When is an ad not really an ad? When it’s disguised as just another Instagram photo posted by any one of countless foodies on the social media platform. Food writer Corey Mintz looks at apps that facilitate the exchange of favourable posts by so-called influencers in exchange for free food and drink. Mintz considers what the practice means for media literacy, fairness in advertising, as well as the tradition of carefully-considered food reviews by experts in the field.
Hamilton’s Barton Village is a notoriously difficult neighbourhood for new businesses, in part because it’s become ground zero for a city debate about gentrification. Chef Matt Cowan and his wife Meg found that out the hard way: since opening their upscale restaurant there in 2016, the couple has dealt with constant threats and vandalism. Still, Cowan hasn’t given up. He tells TVO.org: “I've seen enough neighborhoods revitalize and come alive again all across Canada. There was an energy here that made me feel confident about opening here.”
Tonight on TVO
8 p.m. — The Agenda: Filtering water from coffee
Although the federal government has pledged to end all on-reserve water advisories by 2021, it sometimes takes a community initiative to find a solution. Mark Marsolais-Nahwegahbow, a member of Whitefish First Nation on Georgian Bay, has found one in coffee. His company, Birchbark Coffee, takes a portion of sales revenue to purchase water purifiers for Indigenous people across Ontario. Marsolais-Nahwegahbow talks to Steve Paikin tonight about how he hopes the initiative will inspire Indigenous youth to get involved in social enterprise.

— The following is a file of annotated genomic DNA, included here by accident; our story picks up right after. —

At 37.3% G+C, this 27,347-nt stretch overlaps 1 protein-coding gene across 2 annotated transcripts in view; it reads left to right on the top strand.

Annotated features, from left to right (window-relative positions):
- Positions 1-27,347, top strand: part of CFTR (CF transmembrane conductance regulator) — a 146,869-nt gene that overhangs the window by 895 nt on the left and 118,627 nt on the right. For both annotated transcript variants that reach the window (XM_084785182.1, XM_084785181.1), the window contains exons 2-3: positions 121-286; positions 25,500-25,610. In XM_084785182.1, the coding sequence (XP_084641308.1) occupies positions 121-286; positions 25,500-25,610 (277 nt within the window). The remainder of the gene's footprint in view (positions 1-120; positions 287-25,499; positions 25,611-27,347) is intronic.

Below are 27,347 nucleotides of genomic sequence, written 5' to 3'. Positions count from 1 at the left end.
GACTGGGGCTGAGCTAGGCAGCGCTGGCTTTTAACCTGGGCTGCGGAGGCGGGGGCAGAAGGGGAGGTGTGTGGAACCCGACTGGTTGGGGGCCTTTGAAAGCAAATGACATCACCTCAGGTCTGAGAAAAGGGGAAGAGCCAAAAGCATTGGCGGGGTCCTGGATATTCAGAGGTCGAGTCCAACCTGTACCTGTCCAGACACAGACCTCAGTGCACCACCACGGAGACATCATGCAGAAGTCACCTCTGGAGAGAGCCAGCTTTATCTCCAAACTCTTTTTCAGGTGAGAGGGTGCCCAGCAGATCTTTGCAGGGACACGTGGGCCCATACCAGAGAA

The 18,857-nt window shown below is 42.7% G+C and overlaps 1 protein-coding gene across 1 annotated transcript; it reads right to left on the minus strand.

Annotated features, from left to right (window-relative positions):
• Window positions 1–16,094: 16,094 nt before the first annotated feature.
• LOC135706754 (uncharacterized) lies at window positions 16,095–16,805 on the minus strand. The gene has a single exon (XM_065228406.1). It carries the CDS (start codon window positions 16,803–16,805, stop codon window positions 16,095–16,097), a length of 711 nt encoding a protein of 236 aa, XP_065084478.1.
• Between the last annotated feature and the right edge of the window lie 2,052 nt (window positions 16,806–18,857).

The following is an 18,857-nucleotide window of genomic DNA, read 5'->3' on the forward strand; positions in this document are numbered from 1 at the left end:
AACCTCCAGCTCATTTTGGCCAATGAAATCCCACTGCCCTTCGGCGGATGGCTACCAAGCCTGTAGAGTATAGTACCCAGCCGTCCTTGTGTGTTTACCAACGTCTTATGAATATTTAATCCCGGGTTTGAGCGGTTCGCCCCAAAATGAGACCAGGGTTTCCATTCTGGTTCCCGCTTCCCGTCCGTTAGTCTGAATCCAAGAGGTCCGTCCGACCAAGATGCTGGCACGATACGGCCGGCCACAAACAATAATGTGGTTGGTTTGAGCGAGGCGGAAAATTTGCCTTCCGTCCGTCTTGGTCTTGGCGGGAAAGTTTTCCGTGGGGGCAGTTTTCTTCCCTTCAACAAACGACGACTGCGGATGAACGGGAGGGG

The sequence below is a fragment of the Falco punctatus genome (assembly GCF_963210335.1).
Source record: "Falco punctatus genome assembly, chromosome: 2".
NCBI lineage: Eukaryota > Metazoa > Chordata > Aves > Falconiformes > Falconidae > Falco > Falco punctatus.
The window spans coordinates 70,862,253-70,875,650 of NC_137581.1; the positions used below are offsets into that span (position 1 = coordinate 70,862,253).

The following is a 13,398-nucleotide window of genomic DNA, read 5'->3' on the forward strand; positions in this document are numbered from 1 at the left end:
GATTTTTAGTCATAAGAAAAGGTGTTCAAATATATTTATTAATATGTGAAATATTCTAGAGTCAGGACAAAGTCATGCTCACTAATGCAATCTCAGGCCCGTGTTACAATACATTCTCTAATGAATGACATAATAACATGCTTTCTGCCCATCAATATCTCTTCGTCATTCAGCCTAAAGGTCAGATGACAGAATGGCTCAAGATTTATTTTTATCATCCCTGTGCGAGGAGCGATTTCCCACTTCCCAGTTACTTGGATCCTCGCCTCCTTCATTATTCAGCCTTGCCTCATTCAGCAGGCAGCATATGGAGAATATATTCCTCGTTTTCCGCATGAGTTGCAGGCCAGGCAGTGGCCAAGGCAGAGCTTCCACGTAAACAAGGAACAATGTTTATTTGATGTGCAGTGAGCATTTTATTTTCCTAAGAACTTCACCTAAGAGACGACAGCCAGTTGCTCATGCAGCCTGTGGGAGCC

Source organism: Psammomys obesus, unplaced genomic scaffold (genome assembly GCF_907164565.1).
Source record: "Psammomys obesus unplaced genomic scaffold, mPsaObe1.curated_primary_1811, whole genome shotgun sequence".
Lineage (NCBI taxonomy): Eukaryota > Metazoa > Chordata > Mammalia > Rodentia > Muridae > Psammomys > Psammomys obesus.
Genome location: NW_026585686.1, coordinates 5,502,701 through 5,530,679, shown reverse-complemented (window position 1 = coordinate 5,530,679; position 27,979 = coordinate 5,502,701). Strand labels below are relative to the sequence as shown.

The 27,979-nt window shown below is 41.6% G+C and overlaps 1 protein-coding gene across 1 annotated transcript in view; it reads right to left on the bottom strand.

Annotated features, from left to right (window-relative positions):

From the archive
“I don’t understand what the machine is. I don’t know what a program is. When it says it processes words? I thought that’s what I was supposed to do.” That’s the CBC’s Michael Enright talking in a 1990 Imprint interview with Paul Roberts on word processors, whether they’re changing the way people write, and whether they’re even necessary at all. It may all sound like a debate from another century — and in fact it is — but like any technological development, word-processing programs were once new — even disruptive.